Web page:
Here, the Court held, law enforcement knew that it was not a “No Refusal Weekend” in Texas. Further, the police department knew that it only had three officers on duty the entire night Bonsignore was arrested. In fact, understaffing the department was a typical occurrence. There was nothing out of the norm about the number of officers on duty that night. “Deliberately scheduling an insufficient number of patrol officers on an evening shift does not constitute an exigent circumstance.” State v. McClendon, NO. 02-15-00019-CR, 2016 WL 742018 (Tex. App.—Forth Worth, Feb. 25, 2016, no pet.).

Additionally, the department had a protocol for obtaining warrants, even in the absence of magistrates “on call.” Also, there was no earth-shattering emergency or problem that prevented the officers from making attempts to secure a warrant for Bonsignore’s search. The Court makes a point to highlight the efficiency of fax machines for the purposes of securing warrants, “thanks to the fax machine, [law enforcement] could …request a search warrant” and “thanks again to a fax machine…once [law enforcement] had the search warrant, [they] could fax it directly to a hospital instead of driving [the warrant] there.” The argument that the police department is small was unpersuasive for the Second Court of Appeals. For these reasons, the Second Court of Appeals reversed the trial court’s ruling, and remanded the case to the trial court for a new trial.

Preserve Appeal in DWI Blood Draw Case

Warrantless Blood Draw Case Turns on Defense Failure to Preserve Appellate Issue

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Court of Criminal Appeals Considers Whether Defense Failed to Preserve Appeal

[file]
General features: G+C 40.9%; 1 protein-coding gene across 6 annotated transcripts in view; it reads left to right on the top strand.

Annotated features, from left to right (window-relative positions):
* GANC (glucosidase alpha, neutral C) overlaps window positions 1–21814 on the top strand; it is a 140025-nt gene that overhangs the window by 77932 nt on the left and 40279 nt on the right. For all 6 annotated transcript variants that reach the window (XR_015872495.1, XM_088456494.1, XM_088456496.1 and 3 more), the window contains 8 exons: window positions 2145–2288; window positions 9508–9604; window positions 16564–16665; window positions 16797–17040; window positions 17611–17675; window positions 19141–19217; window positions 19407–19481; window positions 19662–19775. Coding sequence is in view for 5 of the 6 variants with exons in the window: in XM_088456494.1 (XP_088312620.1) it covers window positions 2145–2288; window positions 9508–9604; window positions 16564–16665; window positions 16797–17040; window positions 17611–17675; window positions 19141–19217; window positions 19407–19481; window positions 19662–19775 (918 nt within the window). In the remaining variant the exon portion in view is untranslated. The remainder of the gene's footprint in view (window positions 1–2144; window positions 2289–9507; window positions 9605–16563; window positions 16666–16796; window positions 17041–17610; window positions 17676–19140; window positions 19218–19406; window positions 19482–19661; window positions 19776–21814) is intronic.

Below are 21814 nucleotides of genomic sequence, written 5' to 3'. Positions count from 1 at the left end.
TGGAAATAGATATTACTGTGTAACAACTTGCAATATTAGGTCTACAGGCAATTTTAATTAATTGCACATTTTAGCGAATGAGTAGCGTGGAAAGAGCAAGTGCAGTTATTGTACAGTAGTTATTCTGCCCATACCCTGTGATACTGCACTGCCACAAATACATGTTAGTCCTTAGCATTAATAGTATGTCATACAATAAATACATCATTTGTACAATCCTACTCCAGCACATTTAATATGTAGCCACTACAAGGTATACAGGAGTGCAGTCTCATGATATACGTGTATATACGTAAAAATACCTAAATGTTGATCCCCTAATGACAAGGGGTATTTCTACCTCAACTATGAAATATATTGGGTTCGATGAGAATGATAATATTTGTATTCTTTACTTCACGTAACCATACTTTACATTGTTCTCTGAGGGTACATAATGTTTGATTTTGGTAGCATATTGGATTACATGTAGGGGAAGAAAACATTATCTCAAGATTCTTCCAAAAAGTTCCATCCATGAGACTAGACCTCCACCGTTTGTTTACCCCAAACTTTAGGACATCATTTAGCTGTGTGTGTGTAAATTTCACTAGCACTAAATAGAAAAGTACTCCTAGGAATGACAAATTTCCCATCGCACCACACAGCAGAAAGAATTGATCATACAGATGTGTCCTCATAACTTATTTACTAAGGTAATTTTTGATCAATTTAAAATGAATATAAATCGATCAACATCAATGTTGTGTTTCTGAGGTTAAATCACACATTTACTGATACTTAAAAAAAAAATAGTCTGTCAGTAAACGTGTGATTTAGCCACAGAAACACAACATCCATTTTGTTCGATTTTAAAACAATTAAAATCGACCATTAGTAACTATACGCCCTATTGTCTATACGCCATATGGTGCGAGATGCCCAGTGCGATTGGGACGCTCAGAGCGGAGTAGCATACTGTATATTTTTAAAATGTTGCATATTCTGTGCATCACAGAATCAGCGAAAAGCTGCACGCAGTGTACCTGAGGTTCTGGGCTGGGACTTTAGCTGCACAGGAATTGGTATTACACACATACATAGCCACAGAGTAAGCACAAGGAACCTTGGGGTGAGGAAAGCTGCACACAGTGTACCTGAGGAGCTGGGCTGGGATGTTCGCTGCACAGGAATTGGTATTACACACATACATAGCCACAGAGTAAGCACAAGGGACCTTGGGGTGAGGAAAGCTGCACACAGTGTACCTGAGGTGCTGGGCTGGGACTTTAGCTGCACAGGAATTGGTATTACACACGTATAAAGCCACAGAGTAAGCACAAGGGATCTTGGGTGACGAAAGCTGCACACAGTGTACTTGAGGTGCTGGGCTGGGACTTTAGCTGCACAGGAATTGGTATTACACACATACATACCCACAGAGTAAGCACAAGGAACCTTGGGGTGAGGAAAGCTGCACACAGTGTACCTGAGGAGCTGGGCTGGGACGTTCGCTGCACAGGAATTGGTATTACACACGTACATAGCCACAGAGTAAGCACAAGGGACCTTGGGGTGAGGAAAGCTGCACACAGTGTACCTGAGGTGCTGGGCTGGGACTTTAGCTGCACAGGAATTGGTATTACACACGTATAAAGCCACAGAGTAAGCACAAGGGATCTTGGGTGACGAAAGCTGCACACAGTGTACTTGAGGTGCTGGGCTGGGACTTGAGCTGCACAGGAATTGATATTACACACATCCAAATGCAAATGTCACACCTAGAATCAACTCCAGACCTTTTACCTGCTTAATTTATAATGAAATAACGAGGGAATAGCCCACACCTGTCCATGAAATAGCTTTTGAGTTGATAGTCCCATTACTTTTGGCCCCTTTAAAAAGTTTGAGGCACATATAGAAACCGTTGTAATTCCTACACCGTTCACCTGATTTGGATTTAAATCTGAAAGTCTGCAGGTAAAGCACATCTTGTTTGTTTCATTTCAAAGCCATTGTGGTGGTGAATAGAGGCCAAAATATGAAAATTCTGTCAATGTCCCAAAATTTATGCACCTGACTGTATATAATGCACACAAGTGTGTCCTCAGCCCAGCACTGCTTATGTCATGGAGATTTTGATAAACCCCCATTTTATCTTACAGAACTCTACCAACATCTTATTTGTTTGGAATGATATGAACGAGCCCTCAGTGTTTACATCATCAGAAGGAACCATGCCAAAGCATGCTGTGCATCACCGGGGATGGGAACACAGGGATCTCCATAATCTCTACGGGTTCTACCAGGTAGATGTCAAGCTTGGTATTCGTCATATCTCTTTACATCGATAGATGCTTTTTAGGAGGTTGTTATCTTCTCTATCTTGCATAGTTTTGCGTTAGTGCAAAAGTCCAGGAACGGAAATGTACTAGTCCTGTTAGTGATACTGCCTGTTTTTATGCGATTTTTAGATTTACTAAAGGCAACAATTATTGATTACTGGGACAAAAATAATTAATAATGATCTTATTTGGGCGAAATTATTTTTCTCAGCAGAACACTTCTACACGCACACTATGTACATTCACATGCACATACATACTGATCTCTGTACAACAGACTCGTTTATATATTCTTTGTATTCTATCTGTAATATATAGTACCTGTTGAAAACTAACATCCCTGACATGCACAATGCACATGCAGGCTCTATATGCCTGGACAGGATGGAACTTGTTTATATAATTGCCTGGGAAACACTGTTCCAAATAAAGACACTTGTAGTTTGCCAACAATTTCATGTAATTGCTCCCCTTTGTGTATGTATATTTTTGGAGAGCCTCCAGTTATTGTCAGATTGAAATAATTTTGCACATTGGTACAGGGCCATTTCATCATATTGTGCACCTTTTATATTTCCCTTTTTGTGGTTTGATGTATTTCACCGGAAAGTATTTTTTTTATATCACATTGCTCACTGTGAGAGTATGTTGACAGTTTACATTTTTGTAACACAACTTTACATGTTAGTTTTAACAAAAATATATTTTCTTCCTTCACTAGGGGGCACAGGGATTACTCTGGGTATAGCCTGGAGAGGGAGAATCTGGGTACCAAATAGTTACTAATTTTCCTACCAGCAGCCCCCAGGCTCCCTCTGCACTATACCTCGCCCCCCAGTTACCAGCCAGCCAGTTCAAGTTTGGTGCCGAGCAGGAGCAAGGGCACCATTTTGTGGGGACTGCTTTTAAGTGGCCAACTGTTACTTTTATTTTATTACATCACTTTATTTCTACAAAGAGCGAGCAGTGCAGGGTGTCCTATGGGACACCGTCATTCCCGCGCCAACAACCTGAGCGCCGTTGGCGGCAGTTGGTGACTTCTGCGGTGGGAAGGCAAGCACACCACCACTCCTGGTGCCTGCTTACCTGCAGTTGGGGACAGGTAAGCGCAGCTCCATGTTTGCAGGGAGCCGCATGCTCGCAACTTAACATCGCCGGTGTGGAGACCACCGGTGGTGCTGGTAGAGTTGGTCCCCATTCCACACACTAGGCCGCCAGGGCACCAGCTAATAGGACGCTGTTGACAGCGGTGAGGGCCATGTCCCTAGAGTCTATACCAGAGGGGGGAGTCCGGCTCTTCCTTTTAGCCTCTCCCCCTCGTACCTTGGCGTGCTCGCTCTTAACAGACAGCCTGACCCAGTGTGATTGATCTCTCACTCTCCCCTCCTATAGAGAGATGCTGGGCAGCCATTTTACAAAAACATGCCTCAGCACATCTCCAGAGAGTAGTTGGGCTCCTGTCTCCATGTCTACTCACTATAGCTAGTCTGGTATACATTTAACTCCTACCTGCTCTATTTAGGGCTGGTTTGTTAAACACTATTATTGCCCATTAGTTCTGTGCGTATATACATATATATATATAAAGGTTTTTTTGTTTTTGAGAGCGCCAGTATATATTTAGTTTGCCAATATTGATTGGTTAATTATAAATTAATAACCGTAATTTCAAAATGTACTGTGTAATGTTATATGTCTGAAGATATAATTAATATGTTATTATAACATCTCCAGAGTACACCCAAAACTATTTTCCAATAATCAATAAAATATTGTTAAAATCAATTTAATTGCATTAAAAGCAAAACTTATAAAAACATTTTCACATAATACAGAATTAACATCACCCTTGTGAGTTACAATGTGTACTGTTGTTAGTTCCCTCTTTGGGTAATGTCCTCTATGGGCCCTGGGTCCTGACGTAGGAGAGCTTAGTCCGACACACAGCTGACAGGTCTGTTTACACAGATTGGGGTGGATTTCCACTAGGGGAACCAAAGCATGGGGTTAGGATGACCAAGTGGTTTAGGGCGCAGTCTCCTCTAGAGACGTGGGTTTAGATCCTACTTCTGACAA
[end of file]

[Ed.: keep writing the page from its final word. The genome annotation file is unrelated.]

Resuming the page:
Preserve Appeal in DWI Blood Draw Case

Smith v. State (Tex Crim. App. 2016)

Warrantless Blood Draw Provides Evidence of DWI

William Smith was stopped by police for driving without a seatbelt. Immediately, law enforcement suspected Smith of driving under the influence because of the “extremely strong smell of alcohol” coming from Smith. Accordingly, law enforcement administered several field sobriety tests and determined that Smith “exhibited clues of intoxication.” Smith became belligerent after being arrested, and refused a breathalyzer. Law enforcement searched Smith’s car incident to his arrest, finding three open containers that were “cold to the touch.” Dashboard camera footage captured the entire stop.

Law enforcement decided to transport Smith to a local hospital for a blood draw because a quick check of Smith’s ID showed that he had two prior DWI convictions. The blood sample taken at the hospital reflected a blood-alcohol concentration of .21 grams of alcohol per 100 milliliters of blood—well above the legal limit of .08. Smith elected a bench trial.

Defense Counsel Argues that Blood Draw was Unconstitutional, Trial Judge Seems to Agree